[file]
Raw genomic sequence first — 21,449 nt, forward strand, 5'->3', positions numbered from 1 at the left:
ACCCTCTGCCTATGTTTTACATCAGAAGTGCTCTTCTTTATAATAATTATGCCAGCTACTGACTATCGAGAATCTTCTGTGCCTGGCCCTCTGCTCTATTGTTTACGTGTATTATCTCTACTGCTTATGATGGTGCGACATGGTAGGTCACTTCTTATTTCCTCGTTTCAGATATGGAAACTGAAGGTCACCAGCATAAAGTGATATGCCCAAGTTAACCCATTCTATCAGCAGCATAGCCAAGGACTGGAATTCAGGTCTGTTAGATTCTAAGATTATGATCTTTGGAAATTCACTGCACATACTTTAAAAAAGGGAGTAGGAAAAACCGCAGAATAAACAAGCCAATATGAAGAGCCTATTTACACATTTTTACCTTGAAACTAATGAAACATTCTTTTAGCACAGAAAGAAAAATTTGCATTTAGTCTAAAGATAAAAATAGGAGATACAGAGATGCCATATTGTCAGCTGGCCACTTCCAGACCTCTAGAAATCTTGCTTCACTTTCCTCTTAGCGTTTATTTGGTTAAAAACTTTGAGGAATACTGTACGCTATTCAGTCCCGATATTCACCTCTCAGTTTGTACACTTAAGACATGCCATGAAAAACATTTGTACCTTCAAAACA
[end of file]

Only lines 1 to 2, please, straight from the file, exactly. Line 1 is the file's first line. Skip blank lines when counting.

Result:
Raw genomic sequence first — 21,449 nt, forward strand, 5'->3', positions numbered from 1 at the left:
ACCCTCTGCCTATGTTTTACATCAGAAGTGCTCTTCTTTATAATAATTATGCCAGCTACTGACTATCGAGAATCTTCTGTGCCTGGCCCTCTGCTCTATTGTTTACGTGTATTATCTCTACTGCTTATGATGGTGCGACATGGTAGGTCACTTCTTATTTCCTCGTTTCAGATATGGAAACTGAAGGTCACCAGCATAAAGTGATATGCCCAAGTTAACCCATTCTATCAGCAGCATAGCCAAGGACTGGAATTCAGGTCTGTTAGATTCTAAGATTATGATCTTTGGAAATTCACTGCACATACTTTAAAAAAGGGAGTAGGAAAAACCGCAGAATAAACAAGCCAATATGAAGAGCCTATTTACACATTTTTACCTTGAAACTAATGAAACATTCTTTTAGCACAGAAAGAAAAATTTGCATTTAGTCTAAAGATAAAAATAGGAGATACAGAGATGCCATATTGTCAGCTGGCCACTTCCAGACCTCTAGAAATCTTGCTTCACTTTCCTCTTAGCGTTTATTTGGTTAAAAACTTTGAGGAATACTGTACGCTATTCAGTCCCGATATTCACCTCTCAGTTTGTACACTTAAGACATGCCATGAAAAACATTTGTACCTTCAAAACA